Dallol Bosso

From Wikipedia, the free encyclopedia
Jump to navigation Jump to search
Designated 26 April 2004
Reference no. 1382[1]

The Dallol Bosso' (Zarma: Boboye)[2] is one of two major seasonal river valleys in southwest Niger. The Dallol Bosso valley runs from the Azawagh area in the Sahara west and south through the Dosso Region where it reaches the Niger River valley.

Human habitation[edit]

Dallol is the Djerma language equivalent of the Arabic Wadi or the Hausa Kori: an ancient river valley which carries surface water in the rainy season, but maintains subsurface water at other times, making it a magnet for human habitation. It has historically been a center of the Djerma people of Niger. Its sections are known by a number of local names, including Dallol Boboy near its mouth and Dallol Azawak in its northern sections.


The valley spreads out as the Azawagh depression on the western shadow of the Aïr Mountains, contracting and feeding a handful of valleys which once carried ancient tributaries of the Niger. Dallol Bosso runs some 300 kilometres (190 mi), ranging between 5–15 kilometres (3.1–9.3 mi) across. Its western escarpment runs along a geological fault near where it reaches the Niger.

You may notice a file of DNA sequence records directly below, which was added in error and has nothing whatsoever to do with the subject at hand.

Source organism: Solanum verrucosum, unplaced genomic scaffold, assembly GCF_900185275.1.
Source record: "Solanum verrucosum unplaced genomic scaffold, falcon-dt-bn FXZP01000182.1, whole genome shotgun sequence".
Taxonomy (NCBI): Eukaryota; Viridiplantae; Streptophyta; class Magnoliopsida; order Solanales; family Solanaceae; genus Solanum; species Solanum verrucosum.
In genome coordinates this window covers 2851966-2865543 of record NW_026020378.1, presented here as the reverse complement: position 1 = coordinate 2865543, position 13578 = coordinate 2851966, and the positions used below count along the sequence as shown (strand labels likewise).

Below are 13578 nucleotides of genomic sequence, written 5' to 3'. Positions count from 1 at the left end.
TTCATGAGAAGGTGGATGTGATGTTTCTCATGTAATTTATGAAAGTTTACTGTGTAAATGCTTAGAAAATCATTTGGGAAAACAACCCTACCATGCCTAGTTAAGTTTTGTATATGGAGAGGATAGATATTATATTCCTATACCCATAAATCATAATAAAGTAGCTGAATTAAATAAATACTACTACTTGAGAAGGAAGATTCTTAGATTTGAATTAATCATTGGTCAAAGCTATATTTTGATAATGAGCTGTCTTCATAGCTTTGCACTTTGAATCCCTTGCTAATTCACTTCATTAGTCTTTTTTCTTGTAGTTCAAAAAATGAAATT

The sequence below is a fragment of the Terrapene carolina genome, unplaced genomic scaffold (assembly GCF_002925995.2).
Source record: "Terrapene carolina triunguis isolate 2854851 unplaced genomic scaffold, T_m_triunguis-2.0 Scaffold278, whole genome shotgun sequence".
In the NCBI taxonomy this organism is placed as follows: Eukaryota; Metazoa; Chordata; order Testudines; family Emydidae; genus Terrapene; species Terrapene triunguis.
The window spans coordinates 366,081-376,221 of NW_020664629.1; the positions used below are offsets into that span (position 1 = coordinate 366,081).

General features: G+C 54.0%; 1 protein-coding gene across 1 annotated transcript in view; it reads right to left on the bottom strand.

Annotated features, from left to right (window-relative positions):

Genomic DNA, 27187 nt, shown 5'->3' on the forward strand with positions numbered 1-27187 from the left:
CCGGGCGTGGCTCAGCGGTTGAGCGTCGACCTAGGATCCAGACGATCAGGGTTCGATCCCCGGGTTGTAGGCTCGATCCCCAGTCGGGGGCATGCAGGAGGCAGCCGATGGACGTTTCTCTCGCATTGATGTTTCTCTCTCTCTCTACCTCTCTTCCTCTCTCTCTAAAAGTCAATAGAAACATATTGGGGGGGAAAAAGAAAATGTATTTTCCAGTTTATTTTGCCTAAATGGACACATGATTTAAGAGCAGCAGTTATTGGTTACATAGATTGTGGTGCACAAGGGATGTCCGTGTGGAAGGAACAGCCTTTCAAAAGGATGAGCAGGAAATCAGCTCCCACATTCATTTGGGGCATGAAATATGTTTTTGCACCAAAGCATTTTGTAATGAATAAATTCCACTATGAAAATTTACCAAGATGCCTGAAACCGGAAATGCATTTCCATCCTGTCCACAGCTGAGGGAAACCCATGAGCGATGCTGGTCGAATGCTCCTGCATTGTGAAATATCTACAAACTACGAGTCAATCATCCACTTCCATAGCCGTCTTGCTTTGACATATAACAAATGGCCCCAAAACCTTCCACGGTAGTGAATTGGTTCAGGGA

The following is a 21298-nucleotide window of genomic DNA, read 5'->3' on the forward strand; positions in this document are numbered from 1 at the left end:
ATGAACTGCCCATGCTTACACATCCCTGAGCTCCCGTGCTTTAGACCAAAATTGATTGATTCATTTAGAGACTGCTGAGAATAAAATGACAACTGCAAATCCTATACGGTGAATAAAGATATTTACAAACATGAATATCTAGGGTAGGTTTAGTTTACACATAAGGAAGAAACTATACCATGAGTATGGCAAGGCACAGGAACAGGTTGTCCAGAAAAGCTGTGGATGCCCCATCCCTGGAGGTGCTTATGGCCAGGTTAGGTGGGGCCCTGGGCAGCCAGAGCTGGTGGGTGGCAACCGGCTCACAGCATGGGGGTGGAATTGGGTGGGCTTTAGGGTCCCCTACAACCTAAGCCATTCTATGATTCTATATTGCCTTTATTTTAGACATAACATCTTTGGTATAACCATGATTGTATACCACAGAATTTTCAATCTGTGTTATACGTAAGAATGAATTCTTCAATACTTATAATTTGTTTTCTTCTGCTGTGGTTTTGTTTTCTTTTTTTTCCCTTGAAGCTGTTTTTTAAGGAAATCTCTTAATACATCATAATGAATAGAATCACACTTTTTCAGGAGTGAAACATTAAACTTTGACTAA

1. ^ "Dallol Bosso". Ramsar Sites Information Service. Retrieved 25 April 2018. 
  2. ^ Idrissa, Abdourahmane; Decalo, Samuel (1 June 2012). Historical Dictionary of Niger. Scarecrow Press. pp. 159–. ISBN 978-0-8108-6094-0. Retrieved 6 March 2013. 

Coordinates: 13°51′40″N 3°05′09″E / 13.86111°N 3.08583°E / 13.86111; 3.08583